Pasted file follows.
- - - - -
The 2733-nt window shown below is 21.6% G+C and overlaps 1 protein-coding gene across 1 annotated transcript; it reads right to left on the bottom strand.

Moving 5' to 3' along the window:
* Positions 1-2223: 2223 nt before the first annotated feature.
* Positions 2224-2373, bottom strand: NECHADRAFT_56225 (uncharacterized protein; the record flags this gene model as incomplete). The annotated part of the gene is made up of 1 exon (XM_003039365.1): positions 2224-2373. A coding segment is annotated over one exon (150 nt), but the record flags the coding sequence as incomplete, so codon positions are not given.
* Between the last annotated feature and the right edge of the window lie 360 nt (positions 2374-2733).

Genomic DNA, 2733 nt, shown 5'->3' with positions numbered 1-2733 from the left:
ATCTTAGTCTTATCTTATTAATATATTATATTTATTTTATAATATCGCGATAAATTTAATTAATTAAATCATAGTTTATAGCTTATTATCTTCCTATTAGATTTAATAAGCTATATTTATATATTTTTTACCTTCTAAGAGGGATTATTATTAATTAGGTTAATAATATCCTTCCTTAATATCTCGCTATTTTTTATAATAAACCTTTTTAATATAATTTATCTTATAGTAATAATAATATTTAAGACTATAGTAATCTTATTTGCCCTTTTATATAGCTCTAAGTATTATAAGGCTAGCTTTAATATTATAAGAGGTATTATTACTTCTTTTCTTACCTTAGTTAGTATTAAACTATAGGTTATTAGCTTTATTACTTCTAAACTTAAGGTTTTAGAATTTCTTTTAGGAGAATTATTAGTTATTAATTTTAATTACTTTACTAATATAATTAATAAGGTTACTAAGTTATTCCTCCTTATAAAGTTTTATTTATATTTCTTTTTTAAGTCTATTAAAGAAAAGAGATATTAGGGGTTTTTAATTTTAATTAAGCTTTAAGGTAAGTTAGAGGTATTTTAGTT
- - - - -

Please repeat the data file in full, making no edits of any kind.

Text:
The 2733-nt window shown below is 21.6% G+C and overlaps 1 protein-coding gene across 1 annotated transcript; it reads right to left on the bottom strand.

Moving 5' to 3' along the window:
* Positions 1-2223: 2223 nt before the first annotated feature.
* Positions 2224-2373, bottom strand: NECHADRAFT_56225 (uncharacterized protein; the record flags this gene model as incomplete). The annotated part of the gene is made up of 1 exon (XM_003039365.1): positions 2224-2373. A coding segment is annotated over one exon (150 nt), but the record flags the coding sequence as incomplete, so codon positions are not given.
* Between the last annotated feature and the right edge of the window lie 360 nt (positions 2374-2733).

Genomic DNA, 2733 nt, shown 5'->3' with positions numbered 1-2733 from the left:
ATCTTAGTCTTATCTTATTAATATATTATATTTATTTTATAATATCGCGATAAATTTAATTAATTAAATCATAGTTTATAGCTTATTATCTTCCTATTAGATTTAATAAGCTATATTTATATATTTTTTACCTTCTAAGAGGGATTATTATTAATTAGGTTAATAATATCCTTCCTTAATATCTCGCTATTTTTTATAATAAACCTTTTTAATATAATTTATCTTATAGTAATAATAATATTTAAGACTATAGTAATCTTATTTGCCCTTTTATATAGCTCTAAGTATTATAAGGCTAGCTTTAATATTATAAGAGGTATTATTACTTCTTTTCTTACCTTAGTTAGTATTAAACTATAGGTTATTAGCTTTATTACTTCTAAACTTAAGGTTTTAGAATTTCTTTTAGGAGAATTATTAGTTATTAATTTTAATTACTTTACTAATATAATTAATAAGGTTACTAAGTTATTCCTCCTTATAAAGTTTTATTTATATTTCTTTTTTAAGTCTATTAAAGAAAAGAGATATTAGGGGTTTTTAATTTTAATTAAGCTTTAAGGTAAGTTAGAGGTATTTTAGTT